knicks power rankings

Knicks Power Rankings: Limping Into the All-Star Break

Mike D’Antoni has shortened his rotation, but the rotation, and the players’ performances, are forever changing. As part of our Knicks coverage all season, taking a note from Mark Lisanti’s “Mad Men Power Rankings,” we’ll be tracking each player every Tuesday. Come with us for the Knicks Power Rankings!

1. Amar’e Stoudemire. (Last week: 1) Well, he finally missed a game. After 52 contests without a hiccup, Amar’e wore civilian clothes (and quite snazzy ones at that) during the Knicks’ win over the Nets. Stoudemire will likely be back at it on Wednesday against the Hawks, not to mention as a starter in Sunday’s All-Star Game. Other than that, though, Amar’e should have the week to rest his various sore toes and knees and stave off further absences in the season’s homestretch. In fact, if anything keeps the cap’n off the court going forward, it’ll be his mouth. Griping after a foul call earned Stoudemire his fourteenth technical on Friday, and he’s well ahead of pace to reach the dreaded sixteenth. After that, it’s a one-game suspension for every other tech (alternating, that is), which the Knicks can’t really have. Not with the Sixers and Pacers nipping at their heels. It might behoove Amar’e to incorporate a little “woo-sah” into his rest and relaxation.

2. Raymond Felton. (Last week: 4) Felton still isn’t quite his punchy mid-November self, but he’s heading into the break with a decent head of steam. A 4–13 outing against the Nets notwithstanding, Raymond’s February to date has seen him shoot a solid 68.8 eFG%, which, if it holds four more games, will equal his best full shooting month of the season.

3. Landry Fields. (Last week: 3) It wasn’t the Landriest week ever, but Fields made his mark with a sharpshooting fourth quarter on Saturday. He drained two three-pointers from either corner in the game’s final minutes to put the Nets away for good. Aside from that big quarter, Landry’s jumper was mostly amiss over the last week. It’s totally forgivable, though, when you consider the two other jobs he was working. Besides leading the Knicks in Landriness, Fields moonlighted as a Modell’s salesman and even lent his lip-synching talents to a Keenan Cahill track. The NBA rookie salary is something, but it’s that lip-sync money that pays the bills.

4. Toney Douglas. (Last week: 6) Friday’s 1–6 outing was one of just two sub-50 percent shooting performances for Toney this month. Moreover, Toney has cut down on turnovers and upped the assist rate of late, making for a steadier, more reliable offensive option off the bench. Meanwhile, his sore shoulder very much looks forward to the All-Star break, when it won’t be run face-first into screens time and time again. (Sources confirm that Douglas’s right shoulder is, indeed, self-aware and does, indeed, have a face.)

5. Danilo Gallinari. (Last week: 2) If Gallo’s free-throw attempts hadn’t dwindled from a princely fourteen on Wednesday against the Clippers to six on Friday and a paltry two on Saturday, we’d be less inclined to harp on his long-running drought from downtown. Since returning from a knee injury in mid-January, he’s hit just 19 of 66 (29 percent) three-pointers. As usual, Il Gallo provides enough rebounding and man defense to keep his minutes, but the Knicks have missed their outside weapon. Not helping matters is Gallinari’s wobbly left knee, which continues to bug him and requires a brace during games.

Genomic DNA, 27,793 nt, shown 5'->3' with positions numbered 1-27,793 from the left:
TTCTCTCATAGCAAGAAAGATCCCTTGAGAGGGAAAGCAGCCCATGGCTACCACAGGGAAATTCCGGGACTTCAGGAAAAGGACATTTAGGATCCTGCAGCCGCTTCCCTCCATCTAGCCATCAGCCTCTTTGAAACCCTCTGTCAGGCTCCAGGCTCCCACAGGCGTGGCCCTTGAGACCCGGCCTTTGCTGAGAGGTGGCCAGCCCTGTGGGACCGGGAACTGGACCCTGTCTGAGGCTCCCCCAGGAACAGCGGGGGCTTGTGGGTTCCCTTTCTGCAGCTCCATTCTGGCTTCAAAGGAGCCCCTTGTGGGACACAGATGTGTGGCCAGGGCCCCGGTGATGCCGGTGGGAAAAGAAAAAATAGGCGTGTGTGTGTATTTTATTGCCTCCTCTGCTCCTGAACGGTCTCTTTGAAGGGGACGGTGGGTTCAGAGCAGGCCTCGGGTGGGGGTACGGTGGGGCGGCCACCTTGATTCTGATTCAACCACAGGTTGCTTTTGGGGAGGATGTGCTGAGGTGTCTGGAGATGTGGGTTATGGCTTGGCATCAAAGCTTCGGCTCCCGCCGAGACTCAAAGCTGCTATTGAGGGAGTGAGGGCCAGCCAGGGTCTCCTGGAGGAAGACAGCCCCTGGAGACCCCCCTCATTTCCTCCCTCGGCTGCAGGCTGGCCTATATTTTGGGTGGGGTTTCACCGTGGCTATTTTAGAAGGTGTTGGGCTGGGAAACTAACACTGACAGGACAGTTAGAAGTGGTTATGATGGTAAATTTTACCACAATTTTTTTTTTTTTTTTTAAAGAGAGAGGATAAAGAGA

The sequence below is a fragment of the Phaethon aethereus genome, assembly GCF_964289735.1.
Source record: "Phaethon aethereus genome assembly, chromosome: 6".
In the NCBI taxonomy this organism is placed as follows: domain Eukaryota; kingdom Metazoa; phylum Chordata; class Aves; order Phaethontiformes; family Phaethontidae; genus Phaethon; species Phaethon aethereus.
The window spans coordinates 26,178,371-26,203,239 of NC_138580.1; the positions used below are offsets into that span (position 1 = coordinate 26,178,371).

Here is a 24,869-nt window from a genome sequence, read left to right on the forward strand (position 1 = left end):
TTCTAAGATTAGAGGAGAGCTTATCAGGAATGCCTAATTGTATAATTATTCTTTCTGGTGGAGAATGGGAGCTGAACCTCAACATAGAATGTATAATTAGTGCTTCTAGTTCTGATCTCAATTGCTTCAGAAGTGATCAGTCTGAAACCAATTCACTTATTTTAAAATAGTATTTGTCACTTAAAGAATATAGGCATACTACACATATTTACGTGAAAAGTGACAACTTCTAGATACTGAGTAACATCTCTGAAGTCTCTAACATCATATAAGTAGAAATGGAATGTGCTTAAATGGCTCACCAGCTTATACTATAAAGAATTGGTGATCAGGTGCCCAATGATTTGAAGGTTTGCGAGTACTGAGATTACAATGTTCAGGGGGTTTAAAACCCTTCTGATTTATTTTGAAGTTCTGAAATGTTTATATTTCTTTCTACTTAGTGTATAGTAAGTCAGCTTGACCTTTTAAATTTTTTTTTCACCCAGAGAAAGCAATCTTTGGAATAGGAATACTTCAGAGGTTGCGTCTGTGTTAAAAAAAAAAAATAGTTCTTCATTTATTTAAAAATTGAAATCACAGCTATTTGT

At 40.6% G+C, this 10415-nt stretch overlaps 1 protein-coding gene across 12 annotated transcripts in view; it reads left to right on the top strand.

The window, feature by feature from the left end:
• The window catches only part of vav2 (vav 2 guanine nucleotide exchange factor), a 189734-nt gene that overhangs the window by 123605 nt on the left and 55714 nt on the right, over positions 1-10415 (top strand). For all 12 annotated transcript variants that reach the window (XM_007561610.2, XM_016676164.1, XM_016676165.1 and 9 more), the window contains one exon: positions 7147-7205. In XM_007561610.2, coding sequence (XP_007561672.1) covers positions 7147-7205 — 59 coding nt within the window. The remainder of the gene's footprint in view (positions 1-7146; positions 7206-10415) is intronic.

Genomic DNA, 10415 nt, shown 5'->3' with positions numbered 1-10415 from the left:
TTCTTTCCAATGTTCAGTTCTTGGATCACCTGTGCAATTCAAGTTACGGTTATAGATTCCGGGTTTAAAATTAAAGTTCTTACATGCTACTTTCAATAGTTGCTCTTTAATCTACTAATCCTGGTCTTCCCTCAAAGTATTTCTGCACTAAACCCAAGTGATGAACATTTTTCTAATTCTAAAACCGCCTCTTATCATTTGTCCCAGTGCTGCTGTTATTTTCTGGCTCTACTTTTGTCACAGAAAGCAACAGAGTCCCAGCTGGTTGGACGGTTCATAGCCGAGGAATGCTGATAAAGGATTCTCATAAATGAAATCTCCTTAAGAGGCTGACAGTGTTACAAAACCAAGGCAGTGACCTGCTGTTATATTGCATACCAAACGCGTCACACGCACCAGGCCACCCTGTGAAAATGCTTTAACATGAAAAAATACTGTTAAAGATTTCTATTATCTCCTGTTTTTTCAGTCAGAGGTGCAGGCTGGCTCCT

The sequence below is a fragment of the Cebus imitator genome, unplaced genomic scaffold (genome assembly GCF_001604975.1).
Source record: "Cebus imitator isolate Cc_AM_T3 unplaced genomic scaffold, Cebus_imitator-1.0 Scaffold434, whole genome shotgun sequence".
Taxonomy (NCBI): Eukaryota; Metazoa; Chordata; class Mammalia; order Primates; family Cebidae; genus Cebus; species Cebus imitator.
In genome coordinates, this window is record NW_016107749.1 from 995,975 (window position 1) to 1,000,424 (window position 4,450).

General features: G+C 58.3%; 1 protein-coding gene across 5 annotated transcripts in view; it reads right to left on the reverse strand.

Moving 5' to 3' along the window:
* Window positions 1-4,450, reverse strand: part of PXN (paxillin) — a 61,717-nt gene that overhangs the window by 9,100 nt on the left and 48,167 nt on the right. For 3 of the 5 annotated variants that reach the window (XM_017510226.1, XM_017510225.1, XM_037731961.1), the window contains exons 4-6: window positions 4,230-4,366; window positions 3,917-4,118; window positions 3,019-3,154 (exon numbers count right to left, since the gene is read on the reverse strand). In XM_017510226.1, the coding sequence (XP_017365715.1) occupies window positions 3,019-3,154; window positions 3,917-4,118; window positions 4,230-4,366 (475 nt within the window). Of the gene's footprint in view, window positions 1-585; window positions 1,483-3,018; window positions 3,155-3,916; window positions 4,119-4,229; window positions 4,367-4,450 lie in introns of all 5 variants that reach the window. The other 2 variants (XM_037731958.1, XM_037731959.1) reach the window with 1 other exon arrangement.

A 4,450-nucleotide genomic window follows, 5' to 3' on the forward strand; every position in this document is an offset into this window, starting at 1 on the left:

6. Wilson Chandler. (Last week: 8) Slowly but surely (and quietly, of course), Chandler is working himself back into game shape after missing three games with an ankle injury. Those mid-range jumpers are starting to regain their spring, as are Wil’s defensive efforts. Chandler helped keep the Nets at arm’s length with five blocks on Saturday.

7. Timofey Mozgov. (Last week: 5) Mozgov was delightfully dunk-happy on Wednesday, providing one of the few offensive sparks in the loss to the Clippers. His defense, though, wavered somewhat this week. One issue is that Timo’s knack for blocking shots comes with a nasty habit of goalkeeping. Against the Clips, the Russian’s tendency to follow the ball granted DeAndre Jordan easy access to the basket off feeds inside. Later in the week, Mozgov looked a bit feeble against the likes of Andrew Bynum, who just bulldozed him in the paint, and Brook Lopez, who pushed Timo to five fouls in just twenty minutes.

8. Shawne Williams. (Last week: 7) Shawne is copilot on Danilo Gallinari’s journey through Slumpsville. Extra E has connected on just a third of his three-pointers over the last ten games.

9. Ronny Turiaf. (Last week: 9) Upon returning from an injury, Ronny promptly reverted to maiming bros. It took Turiaf just 9:41 to draw four fouls against the Nets.

10. Bill Walker. (Last week: 10) Bill had fallen out of the rotation but was sprung from the bench to play an instrumental role in the Knicks’ three-point siege of the Prudential Center. Walker’s fine shooting performance, along with six rebounds, may have earned him back some minutes. Maybe not. Such is life at the end of Mike D’Antoni’s bench.

11. Anthony Randolph. (Last week: 12) Though some expected him to absorb some minutes in Stoudemire’s absence, Anthony’s spin was limited to a five-minute stint in Friday’s gong show of a fourth quarter. He caught a fairly impressive alley-oop during that run, though, so props for being memorable.

12. Andy Rautins. (Last week: 11) Rautins didn’t catch any garbage time this week, but he did demonstrate the most convincing lyrical mastery in the lip-sync video linked above. Oh, and Andy’s back on Twitter.

13. Roger Mason Jr. (Last week: 13) Practicin’, warmin’ the bench, hatin’ on Rihanna. All in a week’s work.

(Injured: Kelenna Azubuike, Eddy Curry)

Knicks Power Rankings: Limping Into the All-Star Break